The Final Word – Kyle turns it up, turns it left, and turns it right at Sonoma like a FOX on the run

Win and you are in, or so the saying goes. Well, not if it is only your fifth race, 16 events into the season. However, running together a string of 10 straight Top Fifteens or better is easier than taking one of these contests, and Kyle Busch checked that off his “to do” list at Sonoma Sunday.

A late caution allowed him to swing in for fresh tires that he used to maximum effect as he got by Jimmie Johnson then held off Clint Bowyer and his brother for the victory. It marked his 30th Cup decision, but he now needs to get himself in the Top 30 in the season standings. He currently sits 136 points distant behind Cole Whitt for that final eligible spot where wins matter. Whitt, who has an average finish of just beyond 27th, was 22nd on Sunday, so Busch gained 25 points on the day.

Brother Kurt was second, and one does wonder just how hard he was trying to break his sibling’s heart. I am sure I know what Kurt would say, but he did not seem terribly broken up by the outcome. Bowyer jumped 25 points ahead of Carl Edwards, in points, but without a win that does not matter. Where it does matter, Clint is just a point behind the equally winless Aric Almirola, and five in arrears of Ryan Newman for the final two Chase places.

Albert Hammond was prophetic when he sang “It doesn’t rain in California,” so we saw none. What we did see was Casey Mears coming to a halt after a rear tire and attached axle housing broke free and outpaced him down the track. We saw Martin Truex Jr. force David Ragan wide into the dirt, but a small nudge later and it was Truex heading into the tires along the fence. Later, Edwards tried to avoid going off the track, nudged Ragan, and both of them found the fence. Carl was literally left sitting in 40th place.

Jeff Gordon came in to have a spring rubber removed. That takes time, and it is quicker for a crewman to toss it over the car and over the wall. Too bad NASCAR has a thing about that, so instead of re-starting 26th, he was 28th, but 36th on the track at the end of the longest line. Sixteenth was his fate. Matt Kenseth had a flat that turned into a departing carcass, but no caution, as he hit the pits and his day did the same, landing him in 21st. A.J. Allmendinger was strong early, but a fuel pressure problem crippled his day to leave him 37th.

Some seem to do well no matter what. Kevin Harvick was fourth, which is not a surprise, except for the disastrous pit stop that saw the jack come down before his left rear was even placed on the car. The end of hope for some, a beginning of a challenge for others, it would seem.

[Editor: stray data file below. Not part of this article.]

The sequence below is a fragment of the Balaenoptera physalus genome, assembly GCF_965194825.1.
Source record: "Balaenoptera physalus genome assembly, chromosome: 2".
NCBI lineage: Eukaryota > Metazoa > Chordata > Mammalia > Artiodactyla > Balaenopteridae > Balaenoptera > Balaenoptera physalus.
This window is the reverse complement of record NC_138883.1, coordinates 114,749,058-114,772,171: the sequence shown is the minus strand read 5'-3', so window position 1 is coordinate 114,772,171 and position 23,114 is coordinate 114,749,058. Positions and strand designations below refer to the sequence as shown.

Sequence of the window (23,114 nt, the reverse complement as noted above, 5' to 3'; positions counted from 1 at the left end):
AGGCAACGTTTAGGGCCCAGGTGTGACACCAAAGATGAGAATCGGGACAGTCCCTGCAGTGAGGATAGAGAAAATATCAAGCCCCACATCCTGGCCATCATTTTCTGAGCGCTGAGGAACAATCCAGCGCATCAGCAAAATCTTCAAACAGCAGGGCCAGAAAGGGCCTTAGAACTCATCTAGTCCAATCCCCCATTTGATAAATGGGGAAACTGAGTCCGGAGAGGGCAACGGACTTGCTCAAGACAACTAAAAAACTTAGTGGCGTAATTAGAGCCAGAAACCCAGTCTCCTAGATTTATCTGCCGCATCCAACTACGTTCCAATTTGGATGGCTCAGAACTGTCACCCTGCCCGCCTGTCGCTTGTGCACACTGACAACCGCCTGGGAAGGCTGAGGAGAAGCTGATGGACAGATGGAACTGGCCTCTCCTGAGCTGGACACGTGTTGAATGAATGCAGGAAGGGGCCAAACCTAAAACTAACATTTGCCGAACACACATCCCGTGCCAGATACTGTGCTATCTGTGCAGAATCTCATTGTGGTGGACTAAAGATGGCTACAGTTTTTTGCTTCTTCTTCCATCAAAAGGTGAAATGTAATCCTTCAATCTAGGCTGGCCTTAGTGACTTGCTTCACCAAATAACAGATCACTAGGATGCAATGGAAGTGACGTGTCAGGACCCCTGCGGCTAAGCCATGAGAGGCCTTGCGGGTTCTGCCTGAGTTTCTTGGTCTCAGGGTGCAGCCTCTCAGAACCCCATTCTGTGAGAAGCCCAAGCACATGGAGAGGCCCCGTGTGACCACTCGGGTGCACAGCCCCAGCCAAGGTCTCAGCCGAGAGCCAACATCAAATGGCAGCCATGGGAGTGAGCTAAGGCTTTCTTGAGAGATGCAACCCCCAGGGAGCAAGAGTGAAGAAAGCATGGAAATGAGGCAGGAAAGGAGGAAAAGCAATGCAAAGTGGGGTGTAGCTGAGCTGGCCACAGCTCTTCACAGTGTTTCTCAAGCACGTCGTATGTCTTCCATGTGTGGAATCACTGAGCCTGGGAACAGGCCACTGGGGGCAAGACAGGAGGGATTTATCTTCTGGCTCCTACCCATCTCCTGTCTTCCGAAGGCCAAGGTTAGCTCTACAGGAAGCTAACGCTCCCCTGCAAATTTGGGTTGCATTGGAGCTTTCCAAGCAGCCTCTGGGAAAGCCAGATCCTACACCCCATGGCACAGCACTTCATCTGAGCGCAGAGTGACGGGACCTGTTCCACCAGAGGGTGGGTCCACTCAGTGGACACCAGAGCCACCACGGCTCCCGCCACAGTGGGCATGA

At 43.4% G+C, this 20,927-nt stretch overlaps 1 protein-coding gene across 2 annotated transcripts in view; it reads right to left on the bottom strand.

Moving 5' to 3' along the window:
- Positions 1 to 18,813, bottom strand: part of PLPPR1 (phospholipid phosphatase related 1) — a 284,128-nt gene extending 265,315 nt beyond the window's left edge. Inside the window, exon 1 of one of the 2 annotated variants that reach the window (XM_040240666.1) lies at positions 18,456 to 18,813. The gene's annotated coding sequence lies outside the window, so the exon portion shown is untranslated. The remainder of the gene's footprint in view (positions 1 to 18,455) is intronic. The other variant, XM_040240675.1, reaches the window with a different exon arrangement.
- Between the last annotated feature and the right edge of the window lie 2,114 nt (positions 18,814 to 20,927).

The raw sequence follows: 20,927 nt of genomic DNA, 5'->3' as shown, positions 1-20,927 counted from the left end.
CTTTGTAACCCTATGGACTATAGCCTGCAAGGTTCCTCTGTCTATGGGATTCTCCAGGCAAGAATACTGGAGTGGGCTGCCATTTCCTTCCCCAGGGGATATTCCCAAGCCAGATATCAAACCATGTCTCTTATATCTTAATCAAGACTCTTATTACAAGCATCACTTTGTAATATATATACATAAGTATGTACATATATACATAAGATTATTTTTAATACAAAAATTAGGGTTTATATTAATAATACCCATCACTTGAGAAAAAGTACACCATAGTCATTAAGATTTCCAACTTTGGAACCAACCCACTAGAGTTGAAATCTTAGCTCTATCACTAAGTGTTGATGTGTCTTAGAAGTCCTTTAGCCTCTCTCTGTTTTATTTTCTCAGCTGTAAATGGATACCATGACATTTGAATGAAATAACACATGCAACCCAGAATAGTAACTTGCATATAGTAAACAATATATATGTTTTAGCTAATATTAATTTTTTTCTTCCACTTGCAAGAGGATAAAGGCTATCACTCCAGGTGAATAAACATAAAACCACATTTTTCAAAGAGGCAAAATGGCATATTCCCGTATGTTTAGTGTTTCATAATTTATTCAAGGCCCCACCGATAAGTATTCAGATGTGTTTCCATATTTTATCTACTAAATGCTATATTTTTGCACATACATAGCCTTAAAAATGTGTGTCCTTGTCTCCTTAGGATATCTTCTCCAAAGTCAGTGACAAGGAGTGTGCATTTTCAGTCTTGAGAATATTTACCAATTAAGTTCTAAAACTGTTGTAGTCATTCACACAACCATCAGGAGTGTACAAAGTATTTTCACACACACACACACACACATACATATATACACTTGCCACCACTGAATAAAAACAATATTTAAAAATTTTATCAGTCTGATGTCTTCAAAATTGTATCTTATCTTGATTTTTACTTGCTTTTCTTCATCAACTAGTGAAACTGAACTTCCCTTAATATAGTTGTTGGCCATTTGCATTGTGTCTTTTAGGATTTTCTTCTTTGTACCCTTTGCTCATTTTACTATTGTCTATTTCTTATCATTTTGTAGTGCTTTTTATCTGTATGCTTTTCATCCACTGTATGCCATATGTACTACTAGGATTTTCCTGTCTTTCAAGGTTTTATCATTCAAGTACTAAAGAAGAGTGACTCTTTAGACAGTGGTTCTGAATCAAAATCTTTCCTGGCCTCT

Ten races are left before the Chase positions are decided, with six of the 16 current position holders still winless, facing various degrees of vulnerability. With Kyle’s win, 32 drivers are still in the hunt, including Justin Allgaier, himself just a point behind Whitt in the rankings. A win at Daytona next Sunday would sure be sweet.

Last weekend marked the end of the NASCAR season on FOX, with Larry McReynolds leaving the announce booth in favor of Jeff Gordon when they return next February. That ends a 15-year partnership with Mike and Darrell. Personally, I think the wrong guy is leaving to join Michael Waltrip and Chris Myers down in the studio, but I do not make these Boogity-Boogity-Boogity decisions. Next week, NBC arrives back on the scene with Rick Allen, Steve Letarte and Jeff Burton doing the honors.

At Daytona, we wait to see if we have a repeat winner or a new kid in the mix. We will see how the battle settles between Newman, Almirola and Bowyer for the final spots on points. We will watch how Kyle does in relation to Whitt and Allgaier. We will listen and watch, and no doubt evaluate, the new television crew. Finally, it is Daytona in the summer. What else do you need to tune in?

The views and opinions expressed in this article are those of the author and do not necessarily reflect the official policy or position of

Ron Thornton
Ron Thornton
A former radio and television broadcaster, newspaper columnist, Little League baseball coach, Ron Thornton has been following NASCAR on this site since 2004. While his focus may have changed over recent years, he continues to make periodic appearances only when he has something to say. That makes him a rather unique journalist.


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